Professionally and practically, more representative science means better tools and treatments for people all over the world. This includes the diverse population in the United States. A lot can go wrong when Americans export their ideas about diagnosis and treatment to other countries. Ethan Watters’ Crazy Like Us is a hair-raising but great read about how this can happen despite good intentions. In Namibia, where I’ve been conducting research, mental health needs are significant. There is trauma due to a long war for independence and the widespread HIV/AIDS epidemic. Training for psychologists and social workers relies on American materials and at clinics diagnoses are made with the Diagnostic and Statistical Manual of the American Psychiatric Association. This can lead to incongruities, which professionals are on their own to resolve. For example, a Namibian clinical psychologist told me that eye contact with the client was emphasized in her training in the United States and South Africa. But among some groups in Namibia, direct eye contact is seen as disrespectful and aggressive. While diagnoses such as depression and anxiety may have some worldwide similarities, the specific ways they will be spoken about and suitable ways to treat them can vary in important ways. 

Scientifically and intellectually, we have a lot to gain from better representation in our science. One benefit is new ideas. For example, Dixon Chibanda and his team in Zimbabwe adapted principles of cognitive-behavioral therapy to local needs and resources, in a way that maximizes accessibility and reach and minimizes costs. This may be found useful in many other settings, including in the United States. Another scientific benefit is increased precision and efficiency in science. As we understand cultural differences better, we can make better-targeted hypotheses about where a phenomenon or treatment is likely to work similarly. Understanding group differences can also account for unexplained variance in outcomes.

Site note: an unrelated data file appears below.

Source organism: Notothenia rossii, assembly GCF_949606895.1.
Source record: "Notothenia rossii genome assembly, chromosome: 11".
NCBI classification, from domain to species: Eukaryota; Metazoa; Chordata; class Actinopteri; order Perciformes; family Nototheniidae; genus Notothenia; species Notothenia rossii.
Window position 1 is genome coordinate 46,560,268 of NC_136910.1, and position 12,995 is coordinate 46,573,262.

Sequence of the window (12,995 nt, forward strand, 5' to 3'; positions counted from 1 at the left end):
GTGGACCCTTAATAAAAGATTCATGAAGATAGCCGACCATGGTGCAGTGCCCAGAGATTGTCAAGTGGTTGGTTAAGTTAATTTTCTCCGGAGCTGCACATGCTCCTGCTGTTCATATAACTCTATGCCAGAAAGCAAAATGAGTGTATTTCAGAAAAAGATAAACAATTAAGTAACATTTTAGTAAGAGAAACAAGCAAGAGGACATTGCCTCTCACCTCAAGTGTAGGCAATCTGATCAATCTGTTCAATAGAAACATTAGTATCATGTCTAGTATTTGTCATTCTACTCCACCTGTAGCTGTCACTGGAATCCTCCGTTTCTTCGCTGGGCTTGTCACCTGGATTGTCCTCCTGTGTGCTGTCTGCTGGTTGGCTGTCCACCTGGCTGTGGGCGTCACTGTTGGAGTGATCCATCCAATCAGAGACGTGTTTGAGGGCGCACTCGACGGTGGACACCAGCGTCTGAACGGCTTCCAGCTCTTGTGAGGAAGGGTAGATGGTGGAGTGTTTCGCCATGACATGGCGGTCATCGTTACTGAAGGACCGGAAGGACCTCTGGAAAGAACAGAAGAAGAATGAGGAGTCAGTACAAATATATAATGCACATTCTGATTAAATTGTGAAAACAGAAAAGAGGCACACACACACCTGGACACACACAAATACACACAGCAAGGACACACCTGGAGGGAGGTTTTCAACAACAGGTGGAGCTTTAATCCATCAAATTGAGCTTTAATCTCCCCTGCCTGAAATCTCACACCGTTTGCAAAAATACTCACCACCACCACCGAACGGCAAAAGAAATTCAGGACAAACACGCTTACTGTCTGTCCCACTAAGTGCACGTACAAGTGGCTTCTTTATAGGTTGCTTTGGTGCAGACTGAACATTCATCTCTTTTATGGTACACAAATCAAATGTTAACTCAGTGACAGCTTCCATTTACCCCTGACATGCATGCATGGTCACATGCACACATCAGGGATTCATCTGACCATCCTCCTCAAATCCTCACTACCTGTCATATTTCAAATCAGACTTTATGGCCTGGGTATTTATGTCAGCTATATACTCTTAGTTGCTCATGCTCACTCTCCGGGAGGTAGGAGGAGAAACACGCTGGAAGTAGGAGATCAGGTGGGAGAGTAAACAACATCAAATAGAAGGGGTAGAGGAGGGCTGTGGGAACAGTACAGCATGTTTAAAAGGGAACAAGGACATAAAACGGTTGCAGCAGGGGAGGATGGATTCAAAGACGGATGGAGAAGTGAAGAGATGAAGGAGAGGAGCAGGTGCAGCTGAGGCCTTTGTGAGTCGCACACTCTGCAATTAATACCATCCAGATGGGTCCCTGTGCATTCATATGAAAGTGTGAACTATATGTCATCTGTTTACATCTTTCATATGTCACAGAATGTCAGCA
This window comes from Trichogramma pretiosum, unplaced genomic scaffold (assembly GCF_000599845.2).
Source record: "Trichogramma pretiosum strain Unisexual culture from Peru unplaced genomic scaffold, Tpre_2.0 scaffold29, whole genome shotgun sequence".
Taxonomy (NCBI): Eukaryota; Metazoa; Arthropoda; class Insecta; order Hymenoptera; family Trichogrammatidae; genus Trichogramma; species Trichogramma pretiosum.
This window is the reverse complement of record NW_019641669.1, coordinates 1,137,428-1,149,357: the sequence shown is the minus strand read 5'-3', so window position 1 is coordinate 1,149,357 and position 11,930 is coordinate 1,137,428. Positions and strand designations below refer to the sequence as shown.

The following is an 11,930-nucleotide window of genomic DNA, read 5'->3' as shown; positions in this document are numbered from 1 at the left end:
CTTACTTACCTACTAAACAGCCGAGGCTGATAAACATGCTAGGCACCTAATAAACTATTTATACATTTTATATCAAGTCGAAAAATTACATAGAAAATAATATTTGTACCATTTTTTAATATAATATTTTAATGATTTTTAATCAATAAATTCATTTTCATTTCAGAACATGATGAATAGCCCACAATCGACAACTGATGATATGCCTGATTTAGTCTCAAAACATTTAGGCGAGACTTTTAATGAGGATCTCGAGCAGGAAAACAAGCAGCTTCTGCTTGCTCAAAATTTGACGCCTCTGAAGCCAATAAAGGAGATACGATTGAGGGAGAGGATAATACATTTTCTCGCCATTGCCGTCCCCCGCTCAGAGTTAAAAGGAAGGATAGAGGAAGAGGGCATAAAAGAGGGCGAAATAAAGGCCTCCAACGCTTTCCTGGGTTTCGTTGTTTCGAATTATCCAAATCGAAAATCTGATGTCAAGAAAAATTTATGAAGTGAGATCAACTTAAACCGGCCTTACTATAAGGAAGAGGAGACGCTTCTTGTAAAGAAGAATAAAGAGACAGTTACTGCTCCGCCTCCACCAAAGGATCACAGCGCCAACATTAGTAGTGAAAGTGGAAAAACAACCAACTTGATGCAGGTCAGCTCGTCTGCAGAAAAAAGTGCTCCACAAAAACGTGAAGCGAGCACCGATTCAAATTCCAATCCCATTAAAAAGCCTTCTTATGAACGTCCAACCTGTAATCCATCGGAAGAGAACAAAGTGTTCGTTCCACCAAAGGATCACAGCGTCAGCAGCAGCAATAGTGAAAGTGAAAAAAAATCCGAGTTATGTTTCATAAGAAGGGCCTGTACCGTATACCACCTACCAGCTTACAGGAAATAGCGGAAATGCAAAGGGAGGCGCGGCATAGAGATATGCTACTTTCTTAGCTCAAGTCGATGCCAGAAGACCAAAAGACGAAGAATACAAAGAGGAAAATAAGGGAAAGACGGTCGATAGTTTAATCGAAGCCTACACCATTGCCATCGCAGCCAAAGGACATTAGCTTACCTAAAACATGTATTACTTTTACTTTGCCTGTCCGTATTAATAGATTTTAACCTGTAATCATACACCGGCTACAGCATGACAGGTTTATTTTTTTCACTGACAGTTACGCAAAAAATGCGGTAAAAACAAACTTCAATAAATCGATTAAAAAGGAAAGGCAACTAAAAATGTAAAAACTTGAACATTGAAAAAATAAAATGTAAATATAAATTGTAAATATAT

Finally, more international research can help us define the foreground of culturally specific aspects of psychology against the background of human universals. Among other things, this teaches us about ourselves. If a theory, model, or instrument created in the West also works in places with different social conditions and values, perhaps we’re on to something universal. In the industrialized West, there is a wealth of psychological knowledge, but often we don’t know which of these research findings define the human experience and which define our particular societies.

Making psychology more globally inclusive, however, is easier said than done. It is complex to translate measures to mean the same thing across contexts and to find methods that are analogous but socially and practically workable. For example, while it might be most efficient to collect survey responses online in the United States and Europe, this could lead to biased samples in Africa, among other places, where fewer people have computer access. For this reason, it might make the most sense for a local interviewer to read survey questions aloud.  No single study can answer our questions. It takes a multiplicity of creative approaches, seeking corroboration across sources, and taking time to get the bottom of conflicting findings. In future blog posts, I look forward to sharing examples and some of the challenges and joys of working towards a more globally inclusive science.